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Date: Fri, 27 Oct 2017 21:44:11 +0100
From: Mark Rutland <mark.rutland@....com>
To: Will Deacon <will.deacon@....com>
Cc: linux-arm-kernel@...ts.infradead.org, linux-kernel@...r.kernel.org,
	kernel-hardening@...ts.openwall.com,
	Catalin Marinas <catalin.marinas@....com>,
	Kees Cook <keescook@...omium.org>,
	Laura Abbott <labbott@...hat.com>
Subject: Re: [RFC PATCH 0/2] arm64: optional paranoid __{get,put}_user checks

On Fri, Oct 27, 2017 at 04:41:13PM +0100, Will Deacon wrote:
> On Thu, Oct 26, 2017 at 10:09:40AM +0100, Mark Rutland wrote:
> > Hi,
> > 
> > In Prague, Kees mentioned that it would be nice to have a mechanism to
> > catch bad __{get,put}_user uses, such as the recent CVE-2017-5123 [1,2]
> > issue with unsafe_put_user() in waitid().
> > 
> > These patches allow an optional access_ok() check to be dropped in
> > arm64's __{get,put}_user() primitives. These will then BUG() if a bad
> > user pointer is passed (which should only happen in the absence of an
> > earlier access_ok() check).
> > 
> > The first patch rewrites the arm64 access_ok() check in C. This gives
> > the compiler the visibility it needs to elide redundant access_ok()
> > checks, so in the common case:
> > 
> >   get_user()
> >     access_ok()
> >     __get_user()
> >       BUG_ON(!access_ok())
> >       <uaccess asm>
> > 
> > ... the compiler can determine that the second access_ok() must return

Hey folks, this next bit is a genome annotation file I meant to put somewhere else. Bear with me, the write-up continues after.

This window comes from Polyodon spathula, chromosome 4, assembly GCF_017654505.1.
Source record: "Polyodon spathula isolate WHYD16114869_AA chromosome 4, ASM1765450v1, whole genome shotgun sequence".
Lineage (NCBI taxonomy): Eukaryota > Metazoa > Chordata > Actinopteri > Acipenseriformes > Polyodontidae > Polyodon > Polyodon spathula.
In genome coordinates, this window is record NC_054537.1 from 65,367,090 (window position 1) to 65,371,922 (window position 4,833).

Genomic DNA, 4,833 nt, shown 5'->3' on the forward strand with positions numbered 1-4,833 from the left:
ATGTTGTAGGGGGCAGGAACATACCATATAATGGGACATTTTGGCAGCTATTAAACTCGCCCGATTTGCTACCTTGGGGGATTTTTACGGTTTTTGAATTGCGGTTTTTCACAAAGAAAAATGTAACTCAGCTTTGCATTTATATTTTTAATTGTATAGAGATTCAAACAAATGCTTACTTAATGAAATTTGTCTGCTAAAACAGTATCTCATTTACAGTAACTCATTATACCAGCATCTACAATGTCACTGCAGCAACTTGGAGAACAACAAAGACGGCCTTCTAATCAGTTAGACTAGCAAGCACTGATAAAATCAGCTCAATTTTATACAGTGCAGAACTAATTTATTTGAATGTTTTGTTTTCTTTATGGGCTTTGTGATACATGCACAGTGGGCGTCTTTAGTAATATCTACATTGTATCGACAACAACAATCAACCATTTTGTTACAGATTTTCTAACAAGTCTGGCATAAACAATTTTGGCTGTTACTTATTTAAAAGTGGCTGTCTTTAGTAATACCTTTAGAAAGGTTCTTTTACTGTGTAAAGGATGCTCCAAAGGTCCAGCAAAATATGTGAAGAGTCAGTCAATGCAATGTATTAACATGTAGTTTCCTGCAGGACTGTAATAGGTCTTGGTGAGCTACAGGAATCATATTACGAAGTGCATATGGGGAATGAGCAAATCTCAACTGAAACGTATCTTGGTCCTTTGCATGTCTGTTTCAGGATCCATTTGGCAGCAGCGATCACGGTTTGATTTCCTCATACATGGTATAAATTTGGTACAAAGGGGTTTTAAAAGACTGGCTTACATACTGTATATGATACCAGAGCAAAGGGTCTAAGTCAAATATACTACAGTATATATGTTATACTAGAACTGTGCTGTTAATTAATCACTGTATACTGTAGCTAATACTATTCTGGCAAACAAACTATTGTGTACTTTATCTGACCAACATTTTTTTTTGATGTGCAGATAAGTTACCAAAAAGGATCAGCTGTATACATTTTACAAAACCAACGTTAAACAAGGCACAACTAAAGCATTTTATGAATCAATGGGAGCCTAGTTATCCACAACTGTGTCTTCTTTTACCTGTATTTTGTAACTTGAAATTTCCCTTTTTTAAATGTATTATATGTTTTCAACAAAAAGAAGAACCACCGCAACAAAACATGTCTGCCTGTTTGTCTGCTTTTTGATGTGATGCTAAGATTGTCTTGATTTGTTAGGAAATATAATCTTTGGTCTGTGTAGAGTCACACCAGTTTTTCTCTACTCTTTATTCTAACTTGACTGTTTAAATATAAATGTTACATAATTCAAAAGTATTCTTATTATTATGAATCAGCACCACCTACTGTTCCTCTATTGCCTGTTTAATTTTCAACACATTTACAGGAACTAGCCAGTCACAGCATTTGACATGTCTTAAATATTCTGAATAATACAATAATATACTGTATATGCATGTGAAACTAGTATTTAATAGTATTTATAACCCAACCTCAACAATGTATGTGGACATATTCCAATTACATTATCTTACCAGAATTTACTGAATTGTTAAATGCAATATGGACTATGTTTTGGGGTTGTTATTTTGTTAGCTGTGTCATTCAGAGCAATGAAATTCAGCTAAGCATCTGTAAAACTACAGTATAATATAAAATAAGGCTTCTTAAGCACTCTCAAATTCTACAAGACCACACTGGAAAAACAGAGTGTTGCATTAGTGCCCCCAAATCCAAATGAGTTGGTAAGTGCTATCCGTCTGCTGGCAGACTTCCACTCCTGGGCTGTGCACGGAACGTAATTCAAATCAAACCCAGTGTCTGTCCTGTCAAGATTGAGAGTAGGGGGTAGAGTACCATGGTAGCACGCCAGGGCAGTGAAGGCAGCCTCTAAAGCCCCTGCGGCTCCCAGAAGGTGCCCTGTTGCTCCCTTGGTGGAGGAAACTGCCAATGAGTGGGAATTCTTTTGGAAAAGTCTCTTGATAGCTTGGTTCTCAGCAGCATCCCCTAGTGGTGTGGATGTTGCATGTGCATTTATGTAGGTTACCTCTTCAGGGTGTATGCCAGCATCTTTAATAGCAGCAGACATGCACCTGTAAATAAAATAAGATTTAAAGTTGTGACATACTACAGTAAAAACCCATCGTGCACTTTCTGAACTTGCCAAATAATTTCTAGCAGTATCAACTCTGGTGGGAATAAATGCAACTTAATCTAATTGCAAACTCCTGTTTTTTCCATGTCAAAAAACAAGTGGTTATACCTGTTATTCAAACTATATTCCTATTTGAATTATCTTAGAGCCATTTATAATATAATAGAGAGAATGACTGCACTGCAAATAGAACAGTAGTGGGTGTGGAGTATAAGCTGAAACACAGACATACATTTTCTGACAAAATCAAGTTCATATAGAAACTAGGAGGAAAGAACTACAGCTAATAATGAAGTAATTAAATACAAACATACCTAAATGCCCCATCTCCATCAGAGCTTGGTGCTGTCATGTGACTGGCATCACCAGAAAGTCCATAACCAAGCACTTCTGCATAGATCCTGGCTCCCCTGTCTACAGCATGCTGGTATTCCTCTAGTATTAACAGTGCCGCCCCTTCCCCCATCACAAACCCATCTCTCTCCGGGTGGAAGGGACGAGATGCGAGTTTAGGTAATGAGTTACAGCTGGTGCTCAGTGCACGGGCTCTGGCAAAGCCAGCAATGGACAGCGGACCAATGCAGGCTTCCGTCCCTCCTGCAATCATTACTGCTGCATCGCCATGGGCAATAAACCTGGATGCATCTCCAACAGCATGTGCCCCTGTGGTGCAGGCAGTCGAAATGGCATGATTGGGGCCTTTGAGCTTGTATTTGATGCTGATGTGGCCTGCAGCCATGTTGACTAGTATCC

> > true, and can elide it along with the BUG_ON(), leaving:
> > 
> >   get_user()
> >     access_ok()
> >       __get_user()
> >         <uaccess asm>
> > 
> > ... and thus this sanity check can have no cost in the common case.
> 
> Probably a stupid question, but why not just move the access_ok check
> into __{get,put}_user and remove it from {get,put}_user?

Good question.

I was considering this as a debug option, making it possible to catch unsafe
__{get,put}_user() uses via fuzzing or at build time.

As a hardening option, it would make more sense to always have the check in
__{get,put}_user().

> We can also then move the uaccess_{enable,disable}_not_uao calls out from the
> __ variants so that we can implement user_access_{begin,end}.

Mhmm. I'll take a look at this for v2, afer I've figured out precisely what
I've broken with this RFC.

I'd still like the option to scream on unsafe __{get,put}_user() calls, but it
should be possible to handle both cases with minimal IS_ENABLED() usage.

Thanks,
Mark.

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